Between 2002 and 2004 my life was quite literally turned upside down, or at least it felt that way at the time.  During those two years my first marriage took a turn for the worst and ended in divorce, I moved house twice, changed jobs twice, began a relationship with my present husband, which outside influences were to make extremely difficult for many years to come, and I lost my dad who died suddenly of a heart-attack aged 70.  I was a single mum of two and an emotional wreck!  My confidence took a real dive and I seriously doubted whether or not I could ever pick myself up from the events of the past few years.

I think most people who knew me through these times would be surprised to hear all this.  I hid it well, and coped... on the surface!  I sorted a new home for myself and my children, successfully applied for and held down a full-time job, painted my slap on each day and faced the world with a smile, it was only those closest to me who knew differently.

Anyhow, the reason for this post is not to dwell on those bad times, but to acknowledge and reflect on how far I’ve come, how much I’ve grown as a person, and how good life is feeling right now, 10 years on.  I also hope that any readers who are going through, or have been through similar events, will be able to relate to the post, and perhaps be encouraged that things can get better, given time.

I know many people face tough times, in one way or another, and mine may seem trivial in comparison to some.  However for me the events described above were life-shattering at the time and have had a profound effect on my life this past 10 years and also on the person I have become.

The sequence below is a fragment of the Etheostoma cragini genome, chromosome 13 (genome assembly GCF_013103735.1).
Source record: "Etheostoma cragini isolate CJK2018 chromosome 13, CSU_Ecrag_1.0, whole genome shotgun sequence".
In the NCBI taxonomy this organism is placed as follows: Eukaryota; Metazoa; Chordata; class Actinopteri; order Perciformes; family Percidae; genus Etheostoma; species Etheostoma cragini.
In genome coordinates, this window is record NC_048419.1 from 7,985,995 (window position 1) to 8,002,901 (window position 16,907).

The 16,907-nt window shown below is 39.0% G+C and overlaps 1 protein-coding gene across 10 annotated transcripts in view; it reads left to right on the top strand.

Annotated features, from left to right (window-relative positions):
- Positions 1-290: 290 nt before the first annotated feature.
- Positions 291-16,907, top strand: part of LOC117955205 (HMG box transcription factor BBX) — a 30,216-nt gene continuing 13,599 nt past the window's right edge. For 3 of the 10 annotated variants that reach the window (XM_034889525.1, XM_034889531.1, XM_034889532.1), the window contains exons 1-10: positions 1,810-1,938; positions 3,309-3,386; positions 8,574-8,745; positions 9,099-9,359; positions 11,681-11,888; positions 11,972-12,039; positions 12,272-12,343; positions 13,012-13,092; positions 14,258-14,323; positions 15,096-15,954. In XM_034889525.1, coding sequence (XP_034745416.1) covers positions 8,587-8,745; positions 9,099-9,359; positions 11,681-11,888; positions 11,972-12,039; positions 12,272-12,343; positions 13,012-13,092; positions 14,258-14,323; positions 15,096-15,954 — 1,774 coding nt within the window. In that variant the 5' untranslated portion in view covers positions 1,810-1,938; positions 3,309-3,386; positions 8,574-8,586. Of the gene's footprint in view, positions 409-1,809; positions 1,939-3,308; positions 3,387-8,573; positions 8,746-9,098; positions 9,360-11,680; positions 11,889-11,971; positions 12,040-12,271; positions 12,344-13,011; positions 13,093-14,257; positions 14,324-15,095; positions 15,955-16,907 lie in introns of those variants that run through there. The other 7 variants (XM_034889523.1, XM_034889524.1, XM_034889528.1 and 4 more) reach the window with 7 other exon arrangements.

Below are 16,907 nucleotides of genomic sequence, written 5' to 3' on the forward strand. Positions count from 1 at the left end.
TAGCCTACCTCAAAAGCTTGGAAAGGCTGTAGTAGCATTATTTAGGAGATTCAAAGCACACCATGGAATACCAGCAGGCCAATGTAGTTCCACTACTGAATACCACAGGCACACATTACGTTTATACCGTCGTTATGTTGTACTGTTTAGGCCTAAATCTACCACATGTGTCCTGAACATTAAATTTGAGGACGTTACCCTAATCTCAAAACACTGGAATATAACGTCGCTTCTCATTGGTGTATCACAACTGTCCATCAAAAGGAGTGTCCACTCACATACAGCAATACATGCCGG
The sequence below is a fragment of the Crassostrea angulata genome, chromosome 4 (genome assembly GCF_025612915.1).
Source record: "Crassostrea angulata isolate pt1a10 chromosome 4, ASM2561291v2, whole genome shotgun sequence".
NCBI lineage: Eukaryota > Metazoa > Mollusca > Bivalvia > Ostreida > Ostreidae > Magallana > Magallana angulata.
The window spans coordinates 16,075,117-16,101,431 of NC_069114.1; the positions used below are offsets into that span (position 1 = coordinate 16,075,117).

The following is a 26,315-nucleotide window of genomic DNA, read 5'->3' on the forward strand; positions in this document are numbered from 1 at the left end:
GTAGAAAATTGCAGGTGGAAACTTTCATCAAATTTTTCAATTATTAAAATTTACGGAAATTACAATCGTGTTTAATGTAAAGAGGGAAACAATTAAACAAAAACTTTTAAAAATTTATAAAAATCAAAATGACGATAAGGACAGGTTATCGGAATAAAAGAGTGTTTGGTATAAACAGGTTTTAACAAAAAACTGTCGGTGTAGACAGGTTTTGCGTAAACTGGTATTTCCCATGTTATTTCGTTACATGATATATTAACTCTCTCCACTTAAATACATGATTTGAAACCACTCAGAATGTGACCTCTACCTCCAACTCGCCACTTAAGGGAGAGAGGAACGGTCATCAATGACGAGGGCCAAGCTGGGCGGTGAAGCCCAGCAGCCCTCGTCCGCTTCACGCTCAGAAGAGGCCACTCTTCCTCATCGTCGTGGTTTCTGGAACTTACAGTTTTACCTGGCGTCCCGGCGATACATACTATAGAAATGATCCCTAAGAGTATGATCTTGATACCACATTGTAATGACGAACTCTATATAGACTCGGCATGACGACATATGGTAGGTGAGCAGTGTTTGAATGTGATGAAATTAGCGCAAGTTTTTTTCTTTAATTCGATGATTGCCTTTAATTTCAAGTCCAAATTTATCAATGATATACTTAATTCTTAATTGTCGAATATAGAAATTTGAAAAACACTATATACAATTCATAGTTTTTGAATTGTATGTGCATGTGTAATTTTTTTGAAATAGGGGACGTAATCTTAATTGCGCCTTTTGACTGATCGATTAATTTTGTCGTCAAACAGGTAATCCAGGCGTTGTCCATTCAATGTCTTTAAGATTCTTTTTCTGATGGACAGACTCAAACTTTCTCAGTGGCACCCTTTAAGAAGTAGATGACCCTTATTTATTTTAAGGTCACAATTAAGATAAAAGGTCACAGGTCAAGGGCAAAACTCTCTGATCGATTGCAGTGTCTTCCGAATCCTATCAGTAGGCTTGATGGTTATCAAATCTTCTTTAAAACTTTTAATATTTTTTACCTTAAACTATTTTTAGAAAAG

It has been a difficult and emotional 10-12 years for me, with many changes in circumstances, relationships and lifestyle to come to terms with, and it is only this past 12 months or so that I have really turned a corner – that’s not to say I don’t still have some way to go – the 10 year anniversary of my dad’s death this summer set me back a little, a reaction I really hadn't anticipated, I still can’t quite believe he’s gone!

This time last year, unhappy in my work, no prospects of promotion and feeling undervalued (and underpaid!), I decided, after 8 years with the same employer, to explore pastures new.  Turns out to be one of the best decisions I ever made!  My new job is not perfect by any means (is any job?) but I love it anyway, and have recently been promoted way beyond any hopes I may have had 12 months ago – so glad I went for it!

My children, despite being from a ‘broken home’ (something I have felt guilty about since their dad and I split), have turned out to be exemplary young adults, of whom I am so proud I could burst. They seem to be completely unaffected by their parents' divorce, and in fact at times see it as a total positive  (double Christmas and birthday pressies, HUGE extended family and support network etc, etc,) - Seeing what well rounded, adjusted, confident and capable young adults they've become warms my heart, and I am proud beyond belief.